The ocular media inside the eye had optical effect to the imaging system of the stereo fundus camera, therefore a scaled 3D ONH model was reconstructed from a pair of stereo images. Scaled estimates based on both the eye and the camera were calculated to correct the 3D depth as well as 2D image magnifications.(Fig. 3 ) Littmann’s formula  was applied to calculate the actual size of the image in 2D using axial length and camera specifications. 3D magnification correction was performed using the modified formula previously described by Xu and colleagues :
2.2.3 Optic disc and cup margin detection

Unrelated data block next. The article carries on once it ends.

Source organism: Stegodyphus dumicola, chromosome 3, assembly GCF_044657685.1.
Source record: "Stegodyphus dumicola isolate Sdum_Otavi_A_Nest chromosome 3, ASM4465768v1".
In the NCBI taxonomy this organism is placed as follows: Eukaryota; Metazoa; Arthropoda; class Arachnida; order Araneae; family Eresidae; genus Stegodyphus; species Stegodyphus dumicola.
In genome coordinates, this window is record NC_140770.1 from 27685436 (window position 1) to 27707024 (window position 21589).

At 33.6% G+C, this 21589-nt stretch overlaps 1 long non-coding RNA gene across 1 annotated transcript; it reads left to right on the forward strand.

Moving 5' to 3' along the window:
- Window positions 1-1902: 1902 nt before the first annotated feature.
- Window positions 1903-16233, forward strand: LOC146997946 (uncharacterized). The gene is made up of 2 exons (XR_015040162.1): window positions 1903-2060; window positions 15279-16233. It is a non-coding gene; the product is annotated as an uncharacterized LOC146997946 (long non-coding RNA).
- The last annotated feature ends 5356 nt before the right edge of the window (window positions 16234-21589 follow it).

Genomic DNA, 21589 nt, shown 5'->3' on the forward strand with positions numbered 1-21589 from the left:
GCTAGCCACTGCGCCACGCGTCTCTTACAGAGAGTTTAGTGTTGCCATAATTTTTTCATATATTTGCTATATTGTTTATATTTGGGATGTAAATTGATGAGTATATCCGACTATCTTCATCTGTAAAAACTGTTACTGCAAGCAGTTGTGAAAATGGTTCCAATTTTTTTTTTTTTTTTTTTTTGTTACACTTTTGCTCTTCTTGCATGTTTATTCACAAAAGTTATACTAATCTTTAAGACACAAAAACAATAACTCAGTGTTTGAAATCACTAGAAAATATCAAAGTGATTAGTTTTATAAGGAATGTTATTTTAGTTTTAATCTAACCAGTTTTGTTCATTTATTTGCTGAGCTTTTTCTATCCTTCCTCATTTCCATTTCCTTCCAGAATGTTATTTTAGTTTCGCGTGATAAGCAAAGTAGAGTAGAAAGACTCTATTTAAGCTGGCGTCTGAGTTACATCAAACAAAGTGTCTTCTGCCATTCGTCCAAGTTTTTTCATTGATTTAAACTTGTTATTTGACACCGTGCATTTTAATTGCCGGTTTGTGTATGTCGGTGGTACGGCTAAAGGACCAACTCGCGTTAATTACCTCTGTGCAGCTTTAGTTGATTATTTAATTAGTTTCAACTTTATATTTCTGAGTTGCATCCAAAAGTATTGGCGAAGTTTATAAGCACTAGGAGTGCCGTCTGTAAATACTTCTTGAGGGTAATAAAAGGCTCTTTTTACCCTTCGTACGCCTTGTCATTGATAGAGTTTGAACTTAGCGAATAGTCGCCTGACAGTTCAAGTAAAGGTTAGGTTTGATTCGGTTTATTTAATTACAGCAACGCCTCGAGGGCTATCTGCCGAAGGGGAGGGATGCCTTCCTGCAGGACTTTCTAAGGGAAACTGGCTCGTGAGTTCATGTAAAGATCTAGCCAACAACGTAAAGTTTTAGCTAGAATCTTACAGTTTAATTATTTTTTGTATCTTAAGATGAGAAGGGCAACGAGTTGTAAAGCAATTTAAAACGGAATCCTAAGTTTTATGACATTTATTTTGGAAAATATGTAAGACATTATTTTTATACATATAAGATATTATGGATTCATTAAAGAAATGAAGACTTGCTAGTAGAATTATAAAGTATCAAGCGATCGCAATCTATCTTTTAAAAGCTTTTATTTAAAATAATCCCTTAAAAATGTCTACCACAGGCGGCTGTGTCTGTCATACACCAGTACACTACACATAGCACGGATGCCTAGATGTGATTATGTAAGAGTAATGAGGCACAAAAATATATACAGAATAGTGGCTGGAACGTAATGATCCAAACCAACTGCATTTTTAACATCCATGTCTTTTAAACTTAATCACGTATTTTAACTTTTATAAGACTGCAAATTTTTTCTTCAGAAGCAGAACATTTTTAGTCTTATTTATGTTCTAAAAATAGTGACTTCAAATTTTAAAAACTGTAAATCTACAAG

The geometrical center of the region with the highest intensity value on the image was located as the disc center. The disc margin was generated using a deformable model technique whereby a smooth boundary of high contrast surrounding the disc center was detected (Fig. 1C). The image features, such as pixel intensity value, gradient, and contour smoothness, were extracted and used in computation of the deformable model . The cup was located at 150μm posterior to the disc margin for eyes where 0.2mm ≤ cup depth ≤ 1.0mm, or at the 1/5 depth from the disc margin to the deepest point of the cup for eyes with cupping < 0.2mm or > 1.0mm (Fig. 4A ). Cup margin was extracted using a deformable model technique similar to that described for disc margin detection; however, a different energy function, which amalgamated data relating to cup depth and location, intensity gradient, contour smoothness and shape, was used. Optic cups were assumed to be located in close proximity to the geometrical center of the optic disc to control the flexibility of the deformable model and avoid generating the cup margin of irregular shape.